By 2050, we will be nearing an 80% dependency rate. That means that two people are in working age to support every eight people outside of working age. The last time we reached that rate, we had two billion people on the planet. This time it will be close to ten billion people.
That’s two billion people serving eight billion.
We won’t have enough people to serve the population needs.
Not manually anyway.
Enter Artificial Intelligence.
Artificial Intelligence (as Matt sees it)
Artificial intelligence is quite loosely used and defined. It also changes as we understand what constitutes intelligence. To set a common point, we think: Artificial Intelligence (AI) enables technology to recognise, interpret and respond to things normally needing a human level of intelligence.
With AI, we have watches that track your heart rate, cameras that track your expressions, and microphones that not only put your speech into text but also recognise tone. It’s an exciting time for human understanding.
Conversely, for most people AI goes to a dark place. A place where enabling a machine to learn enables a machine to have knowledge. And knowledge is power.
Today, I’m digging into why AI is not only needed, but necessary for the survival of humanity… and why market research plays the role of the ethical sensei.
I remember when you’d get a knock on the door at dinner time and some poor, rain-soaked volunteer would ask your voting preference in the up-coming election. That knock became a telephone call. Now it’s an email and AI.
Don’t believe me?
Political polling is only one part of market research. However, as a practice it has real, life-changing impact. Hence why we need ethical guidelines that underpin how our AI works – and market research is best suited to define these. Giving a machine power is scary!
Know what else is scary? A population that can’t support itself.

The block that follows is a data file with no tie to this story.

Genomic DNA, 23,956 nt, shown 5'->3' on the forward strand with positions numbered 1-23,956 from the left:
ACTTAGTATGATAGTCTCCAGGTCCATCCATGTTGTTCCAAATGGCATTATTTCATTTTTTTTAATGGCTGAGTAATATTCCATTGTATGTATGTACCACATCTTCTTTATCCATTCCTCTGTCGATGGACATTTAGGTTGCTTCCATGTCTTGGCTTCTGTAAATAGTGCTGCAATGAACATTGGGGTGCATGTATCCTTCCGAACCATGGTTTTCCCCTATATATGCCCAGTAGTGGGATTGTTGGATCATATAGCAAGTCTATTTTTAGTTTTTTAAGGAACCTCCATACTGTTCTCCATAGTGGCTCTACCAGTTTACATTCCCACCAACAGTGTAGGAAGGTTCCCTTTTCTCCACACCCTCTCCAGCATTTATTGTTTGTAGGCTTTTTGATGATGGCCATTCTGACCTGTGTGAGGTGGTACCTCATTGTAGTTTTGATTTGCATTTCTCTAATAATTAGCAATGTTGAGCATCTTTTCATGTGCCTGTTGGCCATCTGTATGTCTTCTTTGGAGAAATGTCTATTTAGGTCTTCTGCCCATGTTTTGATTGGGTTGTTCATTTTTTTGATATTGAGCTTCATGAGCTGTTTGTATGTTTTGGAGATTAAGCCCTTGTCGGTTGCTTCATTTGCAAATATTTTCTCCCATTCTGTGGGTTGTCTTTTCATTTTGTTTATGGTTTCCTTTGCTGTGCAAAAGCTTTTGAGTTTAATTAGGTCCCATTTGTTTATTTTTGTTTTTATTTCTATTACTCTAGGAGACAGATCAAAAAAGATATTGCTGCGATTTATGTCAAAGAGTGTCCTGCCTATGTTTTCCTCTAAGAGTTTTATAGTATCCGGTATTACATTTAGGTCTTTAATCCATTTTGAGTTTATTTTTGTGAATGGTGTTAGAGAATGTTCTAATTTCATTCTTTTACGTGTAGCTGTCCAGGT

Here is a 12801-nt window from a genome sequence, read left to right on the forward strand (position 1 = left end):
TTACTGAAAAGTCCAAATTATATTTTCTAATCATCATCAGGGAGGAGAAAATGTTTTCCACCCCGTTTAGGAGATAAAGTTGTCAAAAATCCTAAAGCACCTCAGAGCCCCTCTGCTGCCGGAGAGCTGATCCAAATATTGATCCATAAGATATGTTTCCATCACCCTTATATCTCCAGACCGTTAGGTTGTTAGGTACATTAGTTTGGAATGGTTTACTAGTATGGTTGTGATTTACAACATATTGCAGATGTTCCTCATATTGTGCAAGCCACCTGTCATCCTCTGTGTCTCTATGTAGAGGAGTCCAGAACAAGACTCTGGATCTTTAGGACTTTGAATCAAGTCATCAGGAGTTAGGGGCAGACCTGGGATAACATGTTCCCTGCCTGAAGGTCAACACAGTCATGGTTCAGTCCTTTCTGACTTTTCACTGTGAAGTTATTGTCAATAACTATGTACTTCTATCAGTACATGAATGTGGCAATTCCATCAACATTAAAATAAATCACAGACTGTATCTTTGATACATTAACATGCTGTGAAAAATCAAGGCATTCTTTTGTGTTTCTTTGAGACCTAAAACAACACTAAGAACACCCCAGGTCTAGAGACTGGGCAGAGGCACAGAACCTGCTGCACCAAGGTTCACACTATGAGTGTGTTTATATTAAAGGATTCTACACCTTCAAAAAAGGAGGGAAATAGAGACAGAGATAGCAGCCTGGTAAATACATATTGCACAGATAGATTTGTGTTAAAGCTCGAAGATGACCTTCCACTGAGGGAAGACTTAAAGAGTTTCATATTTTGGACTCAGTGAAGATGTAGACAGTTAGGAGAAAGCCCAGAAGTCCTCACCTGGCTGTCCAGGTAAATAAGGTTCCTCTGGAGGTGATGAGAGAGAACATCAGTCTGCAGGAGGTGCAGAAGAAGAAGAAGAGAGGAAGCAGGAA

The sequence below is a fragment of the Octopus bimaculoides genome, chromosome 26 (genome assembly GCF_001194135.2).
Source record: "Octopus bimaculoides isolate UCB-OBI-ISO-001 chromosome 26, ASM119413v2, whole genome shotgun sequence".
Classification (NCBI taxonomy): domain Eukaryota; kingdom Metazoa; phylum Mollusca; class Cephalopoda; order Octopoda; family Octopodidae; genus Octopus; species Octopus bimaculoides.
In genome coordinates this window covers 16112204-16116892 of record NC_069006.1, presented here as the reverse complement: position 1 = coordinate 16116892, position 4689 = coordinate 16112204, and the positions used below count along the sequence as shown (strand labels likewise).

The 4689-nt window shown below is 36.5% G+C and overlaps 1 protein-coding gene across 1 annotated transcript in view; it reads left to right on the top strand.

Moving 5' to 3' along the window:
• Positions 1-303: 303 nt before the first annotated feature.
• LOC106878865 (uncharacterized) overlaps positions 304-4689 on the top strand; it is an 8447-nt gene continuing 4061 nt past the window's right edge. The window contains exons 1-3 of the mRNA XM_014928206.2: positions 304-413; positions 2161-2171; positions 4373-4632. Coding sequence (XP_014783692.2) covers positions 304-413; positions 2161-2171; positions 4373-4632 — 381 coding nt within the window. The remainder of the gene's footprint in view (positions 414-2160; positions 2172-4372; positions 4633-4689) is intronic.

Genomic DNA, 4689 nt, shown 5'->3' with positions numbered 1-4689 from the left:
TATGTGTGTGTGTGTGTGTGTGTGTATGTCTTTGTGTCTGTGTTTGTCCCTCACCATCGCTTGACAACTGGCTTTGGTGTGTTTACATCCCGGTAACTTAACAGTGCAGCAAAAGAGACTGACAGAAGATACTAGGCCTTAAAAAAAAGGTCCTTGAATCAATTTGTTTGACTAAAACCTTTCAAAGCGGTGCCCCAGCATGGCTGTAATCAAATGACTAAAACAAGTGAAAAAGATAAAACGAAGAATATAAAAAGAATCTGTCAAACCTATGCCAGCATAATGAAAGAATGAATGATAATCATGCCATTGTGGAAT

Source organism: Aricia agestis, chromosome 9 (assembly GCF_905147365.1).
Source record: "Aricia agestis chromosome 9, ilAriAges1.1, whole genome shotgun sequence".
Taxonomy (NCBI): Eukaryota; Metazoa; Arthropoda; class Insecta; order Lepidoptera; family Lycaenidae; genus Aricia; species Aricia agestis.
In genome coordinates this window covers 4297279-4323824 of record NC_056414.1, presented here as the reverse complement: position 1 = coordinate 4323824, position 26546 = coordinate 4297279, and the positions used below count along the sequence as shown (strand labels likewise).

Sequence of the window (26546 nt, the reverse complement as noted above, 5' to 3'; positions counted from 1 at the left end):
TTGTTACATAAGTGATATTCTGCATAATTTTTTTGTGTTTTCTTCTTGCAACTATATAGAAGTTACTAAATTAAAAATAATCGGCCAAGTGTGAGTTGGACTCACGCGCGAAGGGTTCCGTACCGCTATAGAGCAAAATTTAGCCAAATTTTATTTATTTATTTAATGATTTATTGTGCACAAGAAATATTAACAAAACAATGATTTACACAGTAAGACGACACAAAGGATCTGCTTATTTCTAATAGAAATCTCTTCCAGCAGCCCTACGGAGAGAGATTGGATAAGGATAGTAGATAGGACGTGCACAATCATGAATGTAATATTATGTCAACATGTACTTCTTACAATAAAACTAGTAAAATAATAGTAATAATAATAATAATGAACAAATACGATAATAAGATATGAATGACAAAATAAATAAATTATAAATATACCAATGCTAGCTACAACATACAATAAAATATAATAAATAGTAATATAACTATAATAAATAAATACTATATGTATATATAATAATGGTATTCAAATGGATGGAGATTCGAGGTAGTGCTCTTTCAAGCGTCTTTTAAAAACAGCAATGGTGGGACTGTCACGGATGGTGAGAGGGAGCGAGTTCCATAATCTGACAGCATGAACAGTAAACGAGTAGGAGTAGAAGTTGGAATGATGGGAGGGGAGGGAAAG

By example, we were recently asked to input ideas to the UK Department of Work and Pensions. They were considering options for their technology stack that would help serve the ageing UK population. Their biggest issue is a workforce one. There may not be enough humans to answer phone calls and ensure pensioners see out their retirement days comfortably. They need virtual assistants: machines that recognise nuance like a human, convert speech to text like a human, and interpret tone like a human.
The same goes for doctors, psychologists, forensic scientists or pretty much any area of expertise. We need human-intelligent systems in place to disseminate knowledge, like a human.
We require machines that can recognise, interpret and respond to our feelings and emotional needs
Currently we solve the population problem through immigration and education. But the sheer speed of population growth is hard to counteract traditionally with people.
With AI, this is possible.
The role of market research in the world of AI
Market research professionals are really good at pattern-spotting, and interpreting nuanced, human information. They’re also good at applying human insight to further relationships between consumers, brands and products, and to decipher the customer experience. By using AI to recognise emotions, we learn to interpret how emotions relate to thought, attitude and behaviours. From this, we learn how to respond to emotions.
The world of market research sits at the forefront of understanding humans, and information always has to be captured following strict ethical guidelines (see ESOMAR Codes & Guidelines here). Insight professionals constantly need to protect the individual identity while extracting the insight from what we learn.
Starting in market research forces an ethical compliance.
This empowers an ethical, empathetic artificial intelligence.
For humanity to survive and serve our population needs, we require machines that can recognise, interpret and respond to our feelings and emotional needs. However, that intelligence can’t be built without ethical guidelines that focus on protecting the individual and the wider customer experience.
Humanity needs AI to survive, and those in charge of AI ethics should look to market research to provide the ethical safety net.